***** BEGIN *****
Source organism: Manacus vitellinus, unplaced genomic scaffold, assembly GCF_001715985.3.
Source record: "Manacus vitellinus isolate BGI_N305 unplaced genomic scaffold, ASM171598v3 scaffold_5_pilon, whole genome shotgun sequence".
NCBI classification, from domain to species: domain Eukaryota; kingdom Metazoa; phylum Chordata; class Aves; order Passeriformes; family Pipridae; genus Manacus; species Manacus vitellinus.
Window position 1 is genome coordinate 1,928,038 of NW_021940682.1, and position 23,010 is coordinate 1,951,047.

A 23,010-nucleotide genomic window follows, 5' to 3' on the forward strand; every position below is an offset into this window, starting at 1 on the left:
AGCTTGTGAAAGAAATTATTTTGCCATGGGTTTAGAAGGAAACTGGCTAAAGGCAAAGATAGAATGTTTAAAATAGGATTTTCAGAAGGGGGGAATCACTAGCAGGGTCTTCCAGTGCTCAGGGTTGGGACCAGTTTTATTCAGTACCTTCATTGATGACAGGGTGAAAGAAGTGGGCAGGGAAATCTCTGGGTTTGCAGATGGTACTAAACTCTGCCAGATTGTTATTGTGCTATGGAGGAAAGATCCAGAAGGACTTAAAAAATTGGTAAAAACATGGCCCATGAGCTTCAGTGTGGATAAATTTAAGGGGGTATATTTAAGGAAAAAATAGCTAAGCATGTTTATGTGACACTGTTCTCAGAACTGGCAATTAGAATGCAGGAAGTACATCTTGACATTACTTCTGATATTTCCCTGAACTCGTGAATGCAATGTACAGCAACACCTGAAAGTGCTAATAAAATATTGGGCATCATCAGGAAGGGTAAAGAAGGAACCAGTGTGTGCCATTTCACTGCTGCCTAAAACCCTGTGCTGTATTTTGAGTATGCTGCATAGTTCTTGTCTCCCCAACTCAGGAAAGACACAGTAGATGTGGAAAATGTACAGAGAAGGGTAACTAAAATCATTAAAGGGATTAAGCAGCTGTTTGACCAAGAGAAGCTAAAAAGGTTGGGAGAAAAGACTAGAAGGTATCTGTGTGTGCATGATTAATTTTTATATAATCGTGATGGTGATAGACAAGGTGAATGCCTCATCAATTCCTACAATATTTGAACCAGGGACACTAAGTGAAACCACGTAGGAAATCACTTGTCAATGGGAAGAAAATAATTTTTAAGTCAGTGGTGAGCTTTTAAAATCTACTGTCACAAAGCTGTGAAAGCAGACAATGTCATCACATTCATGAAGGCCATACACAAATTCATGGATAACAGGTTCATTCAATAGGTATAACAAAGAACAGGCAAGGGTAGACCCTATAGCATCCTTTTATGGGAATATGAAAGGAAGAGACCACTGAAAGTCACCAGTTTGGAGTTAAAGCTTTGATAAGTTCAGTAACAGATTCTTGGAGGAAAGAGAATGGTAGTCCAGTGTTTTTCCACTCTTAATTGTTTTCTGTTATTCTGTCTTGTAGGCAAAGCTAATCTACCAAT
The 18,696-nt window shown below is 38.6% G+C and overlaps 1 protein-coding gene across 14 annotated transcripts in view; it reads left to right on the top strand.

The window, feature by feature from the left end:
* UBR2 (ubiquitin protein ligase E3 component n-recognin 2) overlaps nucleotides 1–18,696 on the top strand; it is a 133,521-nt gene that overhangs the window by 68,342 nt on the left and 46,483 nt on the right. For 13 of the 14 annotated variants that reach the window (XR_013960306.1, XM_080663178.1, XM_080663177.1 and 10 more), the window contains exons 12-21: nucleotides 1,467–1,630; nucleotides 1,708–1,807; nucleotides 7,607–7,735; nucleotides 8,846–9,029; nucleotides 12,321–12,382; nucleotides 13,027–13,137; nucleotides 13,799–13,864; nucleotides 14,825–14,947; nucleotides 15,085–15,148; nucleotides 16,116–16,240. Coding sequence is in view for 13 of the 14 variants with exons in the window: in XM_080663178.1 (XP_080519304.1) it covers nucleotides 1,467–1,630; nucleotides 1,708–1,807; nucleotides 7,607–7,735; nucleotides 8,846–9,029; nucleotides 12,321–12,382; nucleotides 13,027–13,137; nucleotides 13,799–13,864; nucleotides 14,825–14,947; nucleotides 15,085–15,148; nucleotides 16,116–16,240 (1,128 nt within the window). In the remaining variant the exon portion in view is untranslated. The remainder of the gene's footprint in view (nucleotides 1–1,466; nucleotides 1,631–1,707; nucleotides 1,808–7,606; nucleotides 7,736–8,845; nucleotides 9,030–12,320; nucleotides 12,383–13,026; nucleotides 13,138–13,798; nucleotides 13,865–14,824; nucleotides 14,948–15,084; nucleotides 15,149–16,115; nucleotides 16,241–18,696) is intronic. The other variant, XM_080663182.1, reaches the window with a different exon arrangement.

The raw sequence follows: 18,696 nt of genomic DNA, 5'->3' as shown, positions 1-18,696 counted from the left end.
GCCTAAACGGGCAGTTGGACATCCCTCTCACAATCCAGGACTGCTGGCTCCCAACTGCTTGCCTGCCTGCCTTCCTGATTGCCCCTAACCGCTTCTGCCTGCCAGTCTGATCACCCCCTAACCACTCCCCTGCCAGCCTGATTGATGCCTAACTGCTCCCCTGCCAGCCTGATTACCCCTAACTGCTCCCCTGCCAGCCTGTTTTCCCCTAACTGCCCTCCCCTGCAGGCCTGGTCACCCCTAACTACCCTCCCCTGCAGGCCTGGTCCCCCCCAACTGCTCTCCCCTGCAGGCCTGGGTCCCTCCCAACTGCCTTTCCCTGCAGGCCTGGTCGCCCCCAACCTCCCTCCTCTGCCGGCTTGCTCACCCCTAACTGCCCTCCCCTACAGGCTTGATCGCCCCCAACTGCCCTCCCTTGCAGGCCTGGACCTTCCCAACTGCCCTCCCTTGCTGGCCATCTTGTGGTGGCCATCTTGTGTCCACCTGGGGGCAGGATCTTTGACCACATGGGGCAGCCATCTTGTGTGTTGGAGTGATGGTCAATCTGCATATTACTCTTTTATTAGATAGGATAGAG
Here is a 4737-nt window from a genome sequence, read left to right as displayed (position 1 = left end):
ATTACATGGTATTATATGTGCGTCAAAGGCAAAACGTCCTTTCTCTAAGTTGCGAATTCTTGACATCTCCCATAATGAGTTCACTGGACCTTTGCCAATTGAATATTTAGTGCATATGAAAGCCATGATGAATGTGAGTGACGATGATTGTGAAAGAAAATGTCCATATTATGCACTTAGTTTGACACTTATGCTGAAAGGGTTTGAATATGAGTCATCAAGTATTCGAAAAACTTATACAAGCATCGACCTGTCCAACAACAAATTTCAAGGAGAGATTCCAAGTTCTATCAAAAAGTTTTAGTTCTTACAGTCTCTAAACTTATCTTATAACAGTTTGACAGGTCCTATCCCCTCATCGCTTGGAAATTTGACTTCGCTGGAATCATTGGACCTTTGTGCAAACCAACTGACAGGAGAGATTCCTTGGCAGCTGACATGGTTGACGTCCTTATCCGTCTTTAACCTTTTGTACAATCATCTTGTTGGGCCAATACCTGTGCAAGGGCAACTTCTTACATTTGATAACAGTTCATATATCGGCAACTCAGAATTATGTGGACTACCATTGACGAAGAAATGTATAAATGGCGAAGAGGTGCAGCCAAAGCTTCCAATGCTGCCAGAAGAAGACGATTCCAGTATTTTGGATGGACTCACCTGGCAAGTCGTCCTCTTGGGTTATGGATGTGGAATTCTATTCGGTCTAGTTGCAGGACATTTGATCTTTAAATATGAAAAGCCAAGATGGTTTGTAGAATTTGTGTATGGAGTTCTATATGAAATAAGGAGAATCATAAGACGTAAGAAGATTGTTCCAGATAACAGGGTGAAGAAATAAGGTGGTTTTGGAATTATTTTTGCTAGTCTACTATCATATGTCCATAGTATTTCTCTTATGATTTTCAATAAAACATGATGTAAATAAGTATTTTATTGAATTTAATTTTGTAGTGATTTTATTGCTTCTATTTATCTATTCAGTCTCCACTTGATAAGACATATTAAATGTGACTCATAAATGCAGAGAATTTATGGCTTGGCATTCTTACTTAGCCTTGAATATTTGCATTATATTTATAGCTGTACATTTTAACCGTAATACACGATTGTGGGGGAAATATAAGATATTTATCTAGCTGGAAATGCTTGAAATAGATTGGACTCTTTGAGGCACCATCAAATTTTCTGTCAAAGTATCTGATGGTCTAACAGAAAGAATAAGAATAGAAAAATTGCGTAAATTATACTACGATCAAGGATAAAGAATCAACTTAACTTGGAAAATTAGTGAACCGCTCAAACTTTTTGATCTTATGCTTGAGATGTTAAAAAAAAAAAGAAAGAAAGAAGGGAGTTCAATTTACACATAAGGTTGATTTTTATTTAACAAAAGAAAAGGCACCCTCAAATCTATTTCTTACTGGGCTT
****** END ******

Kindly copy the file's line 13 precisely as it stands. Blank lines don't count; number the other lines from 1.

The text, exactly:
ATTACATGGTATTATATGTGCGTCAAAGGCAAAACGTCCTTTCTCTAAGTTGCGAATTCTTGACATCTCCCATAATGAGTTCACTGGACCTTTGCCAATTGAATATTTAGTGCATATGAAAGCCATGATGAATGTGAGTGACGATGATTGTGAAAGAAAATGTCCATATTATGCACTTAGTTTGACACTTATGCTGAAAGGGTTTGAATATGAGTCATCAAGTATTCGAAAAACTTATACAAGCATCGACCTGTCCAACAACAAATTTCAAGGAGAGATTCCAAGTTCTATCAAAAAGTTTTAGTTCTTACAGTCTCTAAACTTATCTTATAACAGTTTGACAGGTCCTATCCCCTCATCGCTTGGAAATTTGACTTCGCTGGAATCATTGGACCTTTGTGCAAACCAACTGACAGGAGAGATTCCTTGGCAGCTGACATGGTTGACGTCCTTATCCGTCTTTAACCTTTTGTACAATCATCTTGTTGGGCCAATACCTGTGCAAGGGCAACTTCTTACATTTGATAACAGTTCATATATCGGCAACTCAGAATTATGTGGACTACCATTGACGAAGAAATGTATAAATGGCGAAGAGGTGCAGCCAAAGCTTCCAATGCTGCCAGAAGAAGACGATTCCAGTATTTTGGATGGACTCACCTGGCAAGTCGTCCTCTTGGGTTATGGATGTGGAATTCTATTCGGTCTAGTTGCAGGACATTTGATCTTTAAATATGAAAAGCCAAGATGGTTTGTAGAATTTGTGTATGGAGTTCTATATGAAATAAGGAGAATCATAAGACGTAAGAAGATTGTTCCAGATAACAGGGTGAAGAAATAAGGTGGTTTTGGAATTATTTTTGCTAGTCTACTATCATATGTCCATAGTATTTCTCTTATGATTTTCAATAAAACATGATGTAAATAAGTATTTTATTGAATTTAATTTTGTAGTGATTTTATTGCTTCTATTTATCTATTCAGTCTCCACTTGATAAGACATATTAAATGTGACTCATAAATGCAGAGAATTTATGGCTTGGCATTCTTACTTAGCCTTGAATATTTGCATTATATTTATAGCTGTACATTTTAACCGTAATACACGATTGTGGGGGAAATATAAGATATTTATCTAGCTGGAAATGCTTGAAATAGATTGGACTCTTTGAGGCACCATCAAATTTTCTGTCAAAGTATCTGATGGTCTAACAGAAAGAATAAGAATAGAAAAATTGCGTAAATTATACTACGATCAAGGATAAAGAATCAACTTAACTTGGAAAATTAGTGAACCGCTCAAACTTTTTGATCTTATGCTTGAGATGTTAAAAAAAAAAAGAAAGAAAGAAGGGAGTTCAATTTACACATAAGGTTGATTTTTATTTAACAAAAGAAAAGGCACCCTCAAATCTATTTCTTACTGGGCTT